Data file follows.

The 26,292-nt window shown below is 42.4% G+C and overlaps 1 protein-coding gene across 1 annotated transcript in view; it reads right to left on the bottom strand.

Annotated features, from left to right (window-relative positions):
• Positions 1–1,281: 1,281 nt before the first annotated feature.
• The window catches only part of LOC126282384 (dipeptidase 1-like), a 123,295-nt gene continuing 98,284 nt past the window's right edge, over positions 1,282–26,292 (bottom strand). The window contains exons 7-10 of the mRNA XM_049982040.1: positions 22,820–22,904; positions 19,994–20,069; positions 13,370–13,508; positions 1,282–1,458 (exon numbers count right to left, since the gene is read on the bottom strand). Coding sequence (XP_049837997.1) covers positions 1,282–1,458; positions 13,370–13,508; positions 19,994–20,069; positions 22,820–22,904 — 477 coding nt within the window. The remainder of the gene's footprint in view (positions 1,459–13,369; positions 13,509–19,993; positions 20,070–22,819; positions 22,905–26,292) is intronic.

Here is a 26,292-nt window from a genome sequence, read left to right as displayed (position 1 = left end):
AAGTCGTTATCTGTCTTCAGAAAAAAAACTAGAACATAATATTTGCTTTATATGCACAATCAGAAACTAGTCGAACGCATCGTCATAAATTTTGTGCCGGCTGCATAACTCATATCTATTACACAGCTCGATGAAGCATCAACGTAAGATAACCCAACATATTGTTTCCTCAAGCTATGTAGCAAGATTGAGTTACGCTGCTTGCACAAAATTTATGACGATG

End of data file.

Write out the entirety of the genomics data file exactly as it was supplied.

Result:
The 26,292-nt window shown below is 42.4% G+C and overlaps 1 protein-coding gene across 1 annotated transcript in view; it reads right to left on the bottom strand.

Annotated features, from left to right (window-relative positions):
• Positions 1–1,281: 1,281 nt before the first annotated feature.
• The window catches only part of LOC126282384 (dipeptidase 1-like), a 123,295-nt gene continuing 98,284 nt past the window's right edge, over positions 1,282–26,292 (bottom strand). The window contains exons 7-10 of the mRNA XM_049982040.1: positions 22,820–22,904; positions 19,994–20,069; positions 13,370–13,508; positions 1,282–1,458 (exon numbers count right to left, since the gene is read on the bottom strand). Coding sequence (XP_049837997.1) covers positions 1,282–1,458; positions 13,370–13,508; positions 19,994–20,069; positions 22,820–22,904 — 477 coding nt within the window. The remainder of the gene's footprint in view (positions 1,459–13,369; positions 13,509–19,993; positions 20,070–22,819; positions 22,905–26,292) is intronic.

Here is a 26,292-nt window from a genome sequence, read left to right as displayed (position 1 = left end):
AAGTCGTTATCTGTCTTCAGAAAAAAAACTAGAACATAATATTTGCTTTATATGCACAATCAGAAACTAGTCGAACGCATCGTCATAAATTTTGTGCCGGCTGCATAACTCATATCTATTACACAGCTCGATGAAGCATCAACGTAAGATAACCCAACATATTGTTTCCTCAAGCTATGTAGCAAGATTGAGTTACGCTGCTTGCACAAAATTTATGACGATG